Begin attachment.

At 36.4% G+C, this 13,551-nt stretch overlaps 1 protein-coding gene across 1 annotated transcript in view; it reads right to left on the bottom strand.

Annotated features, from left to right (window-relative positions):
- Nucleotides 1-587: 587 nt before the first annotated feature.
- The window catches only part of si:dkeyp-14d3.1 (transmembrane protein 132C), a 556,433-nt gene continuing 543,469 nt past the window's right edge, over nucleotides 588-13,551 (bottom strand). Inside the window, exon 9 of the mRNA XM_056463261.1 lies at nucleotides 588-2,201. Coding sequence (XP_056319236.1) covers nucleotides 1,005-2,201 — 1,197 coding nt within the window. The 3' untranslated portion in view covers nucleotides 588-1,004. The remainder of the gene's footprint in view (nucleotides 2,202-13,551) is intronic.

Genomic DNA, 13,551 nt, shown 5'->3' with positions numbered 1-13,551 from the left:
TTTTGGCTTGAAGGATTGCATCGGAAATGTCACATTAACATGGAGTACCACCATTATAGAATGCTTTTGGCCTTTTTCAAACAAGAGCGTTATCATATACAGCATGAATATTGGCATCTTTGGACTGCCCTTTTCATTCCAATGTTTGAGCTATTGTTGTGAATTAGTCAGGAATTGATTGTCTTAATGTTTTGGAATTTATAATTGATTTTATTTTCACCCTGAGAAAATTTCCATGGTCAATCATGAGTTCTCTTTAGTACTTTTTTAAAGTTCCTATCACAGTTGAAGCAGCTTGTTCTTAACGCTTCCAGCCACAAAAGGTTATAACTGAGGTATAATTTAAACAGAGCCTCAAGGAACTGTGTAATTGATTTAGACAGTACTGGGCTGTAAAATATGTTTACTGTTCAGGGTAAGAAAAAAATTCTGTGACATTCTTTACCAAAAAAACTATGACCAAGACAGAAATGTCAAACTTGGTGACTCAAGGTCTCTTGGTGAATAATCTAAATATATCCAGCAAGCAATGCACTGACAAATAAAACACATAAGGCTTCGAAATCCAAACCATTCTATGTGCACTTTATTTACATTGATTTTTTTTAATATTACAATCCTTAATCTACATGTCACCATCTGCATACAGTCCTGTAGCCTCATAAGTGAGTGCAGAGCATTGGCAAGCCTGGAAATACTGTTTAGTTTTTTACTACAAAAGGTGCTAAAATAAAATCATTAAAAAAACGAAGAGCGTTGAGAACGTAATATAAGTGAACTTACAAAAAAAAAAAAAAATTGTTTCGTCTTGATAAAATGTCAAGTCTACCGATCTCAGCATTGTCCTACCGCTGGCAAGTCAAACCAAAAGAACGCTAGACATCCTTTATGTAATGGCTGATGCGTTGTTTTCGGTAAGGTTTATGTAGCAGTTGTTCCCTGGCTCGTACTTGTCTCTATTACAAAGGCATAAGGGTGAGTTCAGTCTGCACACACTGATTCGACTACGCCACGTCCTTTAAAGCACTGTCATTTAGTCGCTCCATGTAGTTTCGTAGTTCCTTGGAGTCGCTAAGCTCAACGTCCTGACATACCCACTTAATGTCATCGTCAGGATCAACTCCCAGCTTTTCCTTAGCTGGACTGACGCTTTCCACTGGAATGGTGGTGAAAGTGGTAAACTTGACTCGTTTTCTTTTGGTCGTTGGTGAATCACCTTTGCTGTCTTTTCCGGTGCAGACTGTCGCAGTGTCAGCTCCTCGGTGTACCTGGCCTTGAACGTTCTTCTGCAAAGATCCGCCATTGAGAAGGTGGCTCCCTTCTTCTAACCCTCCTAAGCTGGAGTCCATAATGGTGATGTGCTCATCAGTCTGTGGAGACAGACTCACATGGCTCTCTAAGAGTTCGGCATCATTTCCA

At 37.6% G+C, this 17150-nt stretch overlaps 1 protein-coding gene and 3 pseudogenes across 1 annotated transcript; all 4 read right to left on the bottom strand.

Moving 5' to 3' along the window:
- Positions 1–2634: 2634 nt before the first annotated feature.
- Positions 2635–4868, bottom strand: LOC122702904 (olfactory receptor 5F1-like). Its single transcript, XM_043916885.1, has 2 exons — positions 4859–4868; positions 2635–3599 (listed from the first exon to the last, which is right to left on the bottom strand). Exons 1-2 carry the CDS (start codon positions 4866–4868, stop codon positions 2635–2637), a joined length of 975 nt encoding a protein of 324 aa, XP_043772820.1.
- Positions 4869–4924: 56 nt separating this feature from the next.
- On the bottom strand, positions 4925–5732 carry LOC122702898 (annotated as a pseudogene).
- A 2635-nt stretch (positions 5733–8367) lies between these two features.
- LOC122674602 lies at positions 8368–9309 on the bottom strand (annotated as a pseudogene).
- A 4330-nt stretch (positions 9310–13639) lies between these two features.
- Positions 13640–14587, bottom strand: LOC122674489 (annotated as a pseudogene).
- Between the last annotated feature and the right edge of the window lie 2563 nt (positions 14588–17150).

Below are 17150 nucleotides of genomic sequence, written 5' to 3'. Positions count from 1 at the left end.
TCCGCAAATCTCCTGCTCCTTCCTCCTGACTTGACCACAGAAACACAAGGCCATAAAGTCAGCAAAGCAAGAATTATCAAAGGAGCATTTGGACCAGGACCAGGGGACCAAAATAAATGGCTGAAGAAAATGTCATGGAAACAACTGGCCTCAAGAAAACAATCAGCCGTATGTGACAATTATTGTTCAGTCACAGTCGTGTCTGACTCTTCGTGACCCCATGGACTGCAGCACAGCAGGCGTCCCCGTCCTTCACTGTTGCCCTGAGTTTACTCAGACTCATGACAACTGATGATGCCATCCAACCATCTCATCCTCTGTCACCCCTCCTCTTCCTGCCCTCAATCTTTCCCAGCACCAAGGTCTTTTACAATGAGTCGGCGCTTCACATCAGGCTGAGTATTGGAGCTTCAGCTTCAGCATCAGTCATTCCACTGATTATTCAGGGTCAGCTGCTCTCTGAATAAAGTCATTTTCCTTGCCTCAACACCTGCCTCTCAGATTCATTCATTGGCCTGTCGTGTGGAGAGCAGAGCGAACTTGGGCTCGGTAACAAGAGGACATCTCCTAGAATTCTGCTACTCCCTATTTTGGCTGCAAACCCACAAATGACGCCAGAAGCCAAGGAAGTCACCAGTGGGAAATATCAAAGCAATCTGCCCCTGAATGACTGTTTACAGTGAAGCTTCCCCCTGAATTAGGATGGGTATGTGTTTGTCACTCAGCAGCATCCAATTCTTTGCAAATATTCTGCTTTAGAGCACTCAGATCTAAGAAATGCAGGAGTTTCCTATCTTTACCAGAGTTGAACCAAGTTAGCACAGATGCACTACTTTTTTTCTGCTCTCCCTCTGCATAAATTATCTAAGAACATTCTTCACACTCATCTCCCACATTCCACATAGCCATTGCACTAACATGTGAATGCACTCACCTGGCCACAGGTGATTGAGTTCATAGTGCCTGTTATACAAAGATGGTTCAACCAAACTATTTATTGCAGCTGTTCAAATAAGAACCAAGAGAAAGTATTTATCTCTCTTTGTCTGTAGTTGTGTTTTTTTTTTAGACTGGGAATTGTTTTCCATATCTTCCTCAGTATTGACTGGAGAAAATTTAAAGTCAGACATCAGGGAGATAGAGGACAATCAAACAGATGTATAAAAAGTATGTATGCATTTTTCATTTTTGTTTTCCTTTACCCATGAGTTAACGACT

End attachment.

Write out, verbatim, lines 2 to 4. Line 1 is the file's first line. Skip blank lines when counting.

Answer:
Annotated features, from left to right (window-relative positions):
- Nucleotides 1-587: 587 nt before the first annotated feature.
- The window catches only part of si:dkeyp-14d3.1 (transmembrane protein 132C), a 556,433-nt gene continuing 543,469 nt past the window's right edge, over nucleotides 588-13,551 (bottom strand). Inside the window, exon 9 of the mRNA XM_056463261.1 lies at nucleotides 588-2,201. Coding sequence (XP_056319236.1) covers nucleotides 1,005-2,201 — 1,197 coding nt within the window. The 3' untranslated portion in view covers nucleotides 588-1,004. The remainder of the gene's footprint in view (nucleotides 2,202-13,551) is intronic.